Friday, January 6, 2017: 11:50 AM
Mile High Ballroom 2B (Colorado Convention Center)
Jim Williams, University of Otago
What is comparable across indigenous contexts, and what is distinctive to particular indigenous contexts? And given the centrality of traditional stories and the land in many indigenous contexts, do these stories, their relationship to the land, and their transmission from generation to generation function similarly across space? Professor Williams will trace the functioning and dynamics of oral transmission of traditional stories through two comparisons. First, he will examine the extent to which Māori families pass on Māui stories, compared with Navajo and their stories about Mai’i (coyote, a trickster figure). Second, he will trace the similarities and differences in the functioning of landscape and oral traditions amongst Indigenous Peoples, focusing on Rarotongan people and Native American people. This will explicitly open up the comparative space that this roundtable panel aims to explore.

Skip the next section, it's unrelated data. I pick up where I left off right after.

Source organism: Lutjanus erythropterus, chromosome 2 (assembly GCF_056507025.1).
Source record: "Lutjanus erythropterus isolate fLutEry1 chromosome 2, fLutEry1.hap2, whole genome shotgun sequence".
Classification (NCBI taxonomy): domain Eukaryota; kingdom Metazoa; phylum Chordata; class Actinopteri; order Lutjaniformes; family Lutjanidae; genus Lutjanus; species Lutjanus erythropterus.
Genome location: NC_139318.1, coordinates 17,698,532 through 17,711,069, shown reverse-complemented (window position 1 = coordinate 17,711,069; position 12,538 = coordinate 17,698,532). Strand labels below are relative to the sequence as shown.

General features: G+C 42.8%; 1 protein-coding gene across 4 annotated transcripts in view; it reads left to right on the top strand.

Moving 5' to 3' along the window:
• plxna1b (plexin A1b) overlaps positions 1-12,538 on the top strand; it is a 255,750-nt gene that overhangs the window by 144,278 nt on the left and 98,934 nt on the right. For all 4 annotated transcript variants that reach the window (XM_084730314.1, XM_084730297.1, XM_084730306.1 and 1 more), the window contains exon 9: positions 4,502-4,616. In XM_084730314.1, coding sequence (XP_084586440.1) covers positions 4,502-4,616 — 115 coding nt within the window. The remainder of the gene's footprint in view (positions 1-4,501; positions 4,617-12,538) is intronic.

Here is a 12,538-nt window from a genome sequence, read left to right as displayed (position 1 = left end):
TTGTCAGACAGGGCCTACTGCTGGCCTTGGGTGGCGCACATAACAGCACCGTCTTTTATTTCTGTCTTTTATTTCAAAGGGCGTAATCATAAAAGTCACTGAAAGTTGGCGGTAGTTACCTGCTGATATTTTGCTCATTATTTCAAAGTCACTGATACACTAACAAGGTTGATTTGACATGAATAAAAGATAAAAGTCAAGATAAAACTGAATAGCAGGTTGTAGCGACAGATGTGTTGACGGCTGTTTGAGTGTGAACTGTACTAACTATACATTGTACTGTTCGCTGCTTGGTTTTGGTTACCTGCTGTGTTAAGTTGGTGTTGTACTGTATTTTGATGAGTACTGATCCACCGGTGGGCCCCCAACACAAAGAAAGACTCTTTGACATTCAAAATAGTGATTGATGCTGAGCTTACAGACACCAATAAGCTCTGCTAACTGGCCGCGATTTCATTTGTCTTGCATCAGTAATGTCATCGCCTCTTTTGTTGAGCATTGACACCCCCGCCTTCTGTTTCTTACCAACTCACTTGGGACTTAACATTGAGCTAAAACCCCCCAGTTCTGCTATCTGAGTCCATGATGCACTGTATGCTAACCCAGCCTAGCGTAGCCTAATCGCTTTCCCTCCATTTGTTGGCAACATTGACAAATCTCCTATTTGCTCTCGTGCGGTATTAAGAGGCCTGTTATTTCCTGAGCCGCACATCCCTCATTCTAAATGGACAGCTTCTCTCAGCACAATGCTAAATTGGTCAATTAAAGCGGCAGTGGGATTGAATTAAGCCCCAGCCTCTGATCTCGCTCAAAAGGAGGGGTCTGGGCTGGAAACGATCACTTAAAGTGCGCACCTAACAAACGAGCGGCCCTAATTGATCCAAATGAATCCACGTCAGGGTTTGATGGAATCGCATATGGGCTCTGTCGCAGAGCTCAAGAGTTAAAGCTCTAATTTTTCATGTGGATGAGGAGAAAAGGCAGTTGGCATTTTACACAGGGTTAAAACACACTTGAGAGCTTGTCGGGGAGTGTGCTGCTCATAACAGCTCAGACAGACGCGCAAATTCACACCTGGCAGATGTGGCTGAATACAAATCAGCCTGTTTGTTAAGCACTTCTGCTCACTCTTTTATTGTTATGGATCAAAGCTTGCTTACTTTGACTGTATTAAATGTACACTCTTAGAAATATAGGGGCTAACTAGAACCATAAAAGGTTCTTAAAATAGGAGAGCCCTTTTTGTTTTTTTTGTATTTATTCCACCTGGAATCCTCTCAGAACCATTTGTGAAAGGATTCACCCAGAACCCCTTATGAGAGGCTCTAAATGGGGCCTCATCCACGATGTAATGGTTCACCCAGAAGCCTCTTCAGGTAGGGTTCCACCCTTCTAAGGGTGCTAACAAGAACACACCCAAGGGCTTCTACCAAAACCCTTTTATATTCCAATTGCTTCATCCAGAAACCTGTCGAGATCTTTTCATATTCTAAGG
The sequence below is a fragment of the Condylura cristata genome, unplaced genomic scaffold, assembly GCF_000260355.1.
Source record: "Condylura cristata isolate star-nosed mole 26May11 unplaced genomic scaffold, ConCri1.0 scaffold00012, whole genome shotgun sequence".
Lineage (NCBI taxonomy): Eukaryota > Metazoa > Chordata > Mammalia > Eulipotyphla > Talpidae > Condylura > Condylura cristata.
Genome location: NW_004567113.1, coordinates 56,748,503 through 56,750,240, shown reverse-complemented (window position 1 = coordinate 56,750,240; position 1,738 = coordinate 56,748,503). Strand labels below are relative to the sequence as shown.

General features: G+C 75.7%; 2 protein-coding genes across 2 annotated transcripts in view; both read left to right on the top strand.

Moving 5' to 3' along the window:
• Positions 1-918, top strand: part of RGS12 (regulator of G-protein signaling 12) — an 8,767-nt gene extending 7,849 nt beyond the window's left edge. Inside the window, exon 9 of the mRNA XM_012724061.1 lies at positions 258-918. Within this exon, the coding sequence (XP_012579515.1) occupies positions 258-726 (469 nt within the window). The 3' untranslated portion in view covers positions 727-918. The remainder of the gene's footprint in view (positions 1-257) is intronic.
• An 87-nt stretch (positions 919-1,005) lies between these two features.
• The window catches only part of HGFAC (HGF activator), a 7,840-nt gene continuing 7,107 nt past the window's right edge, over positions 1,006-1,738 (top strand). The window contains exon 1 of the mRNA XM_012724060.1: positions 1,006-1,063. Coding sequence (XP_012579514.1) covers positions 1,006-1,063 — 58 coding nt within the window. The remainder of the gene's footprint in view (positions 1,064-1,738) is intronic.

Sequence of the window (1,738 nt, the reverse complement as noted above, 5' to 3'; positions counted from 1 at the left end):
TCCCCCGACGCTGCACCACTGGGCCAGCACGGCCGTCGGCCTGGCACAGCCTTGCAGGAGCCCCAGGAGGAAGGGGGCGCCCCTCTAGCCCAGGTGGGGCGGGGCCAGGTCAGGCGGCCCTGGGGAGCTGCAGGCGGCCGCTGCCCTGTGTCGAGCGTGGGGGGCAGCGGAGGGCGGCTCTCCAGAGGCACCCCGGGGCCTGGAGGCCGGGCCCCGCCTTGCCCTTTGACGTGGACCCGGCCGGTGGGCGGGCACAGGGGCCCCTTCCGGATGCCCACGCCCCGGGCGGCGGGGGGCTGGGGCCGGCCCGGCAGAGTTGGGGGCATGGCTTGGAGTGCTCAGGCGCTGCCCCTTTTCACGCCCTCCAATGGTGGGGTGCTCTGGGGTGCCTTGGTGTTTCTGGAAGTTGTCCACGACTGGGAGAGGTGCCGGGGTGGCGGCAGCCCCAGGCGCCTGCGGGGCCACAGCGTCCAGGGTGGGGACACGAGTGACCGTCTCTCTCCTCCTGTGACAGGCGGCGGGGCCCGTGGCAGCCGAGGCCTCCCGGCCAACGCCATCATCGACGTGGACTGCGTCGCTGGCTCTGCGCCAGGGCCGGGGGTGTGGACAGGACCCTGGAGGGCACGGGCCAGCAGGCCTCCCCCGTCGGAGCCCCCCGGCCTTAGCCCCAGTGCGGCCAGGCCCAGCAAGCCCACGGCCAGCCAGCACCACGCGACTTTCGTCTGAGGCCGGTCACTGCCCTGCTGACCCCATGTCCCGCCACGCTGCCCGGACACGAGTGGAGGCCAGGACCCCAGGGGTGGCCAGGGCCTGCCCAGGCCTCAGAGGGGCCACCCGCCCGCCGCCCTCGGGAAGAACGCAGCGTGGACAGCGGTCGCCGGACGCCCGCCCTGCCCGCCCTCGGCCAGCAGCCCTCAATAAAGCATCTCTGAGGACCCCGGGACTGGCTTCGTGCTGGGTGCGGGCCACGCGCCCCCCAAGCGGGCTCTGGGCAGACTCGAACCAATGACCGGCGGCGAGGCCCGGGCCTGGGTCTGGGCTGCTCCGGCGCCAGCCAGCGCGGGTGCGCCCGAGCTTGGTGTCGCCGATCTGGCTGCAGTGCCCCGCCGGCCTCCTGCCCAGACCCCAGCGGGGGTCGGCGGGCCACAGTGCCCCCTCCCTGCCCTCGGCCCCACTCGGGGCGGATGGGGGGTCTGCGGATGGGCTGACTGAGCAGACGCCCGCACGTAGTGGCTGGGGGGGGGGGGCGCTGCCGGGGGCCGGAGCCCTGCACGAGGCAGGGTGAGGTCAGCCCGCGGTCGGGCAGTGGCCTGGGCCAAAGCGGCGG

See more of: Global Indigenous History
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